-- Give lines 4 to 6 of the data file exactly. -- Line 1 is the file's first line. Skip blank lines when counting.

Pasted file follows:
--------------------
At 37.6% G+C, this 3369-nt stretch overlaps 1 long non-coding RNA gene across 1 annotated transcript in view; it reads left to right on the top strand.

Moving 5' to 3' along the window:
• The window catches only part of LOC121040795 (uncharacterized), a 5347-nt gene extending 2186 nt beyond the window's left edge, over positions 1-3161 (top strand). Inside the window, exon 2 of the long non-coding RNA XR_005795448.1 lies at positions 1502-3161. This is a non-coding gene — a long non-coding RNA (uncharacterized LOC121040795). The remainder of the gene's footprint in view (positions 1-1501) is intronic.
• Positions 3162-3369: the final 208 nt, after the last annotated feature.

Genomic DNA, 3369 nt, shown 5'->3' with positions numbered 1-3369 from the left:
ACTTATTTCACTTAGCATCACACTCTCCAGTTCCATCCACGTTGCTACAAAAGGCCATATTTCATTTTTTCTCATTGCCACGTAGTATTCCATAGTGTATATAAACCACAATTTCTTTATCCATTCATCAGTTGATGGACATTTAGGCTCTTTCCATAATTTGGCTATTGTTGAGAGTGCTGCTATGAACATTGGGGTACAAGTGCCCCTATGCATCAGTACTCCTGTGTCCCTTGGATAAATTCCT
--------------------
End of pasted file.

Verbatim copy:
• Positions 3162-3369: the final 208 nt, after the last annotated feature.

Genomic DNA, 3369 nt, shown 5'->3' with positions numbered 1-3369 from the left:
ACTTATTTCACTTAGCATCACACTCTCCAGTTCCATCCACGTTGCTACAAAAGGCCATATTTCATTTTTTCTCATTGCCACGTAGTATTCCATAGTGTATATAAACCACAATTTCTTTATCCATTCATCAGTTGATGGACATTTAGGCTCTTTCCATAATTTGGCTATTGTTGAGAGTGCTGCTATGAACATTGGGGTACAAGTGCCCCTATGCATCAGTACTCCTGTGTCCCTTGGATAAATTCCT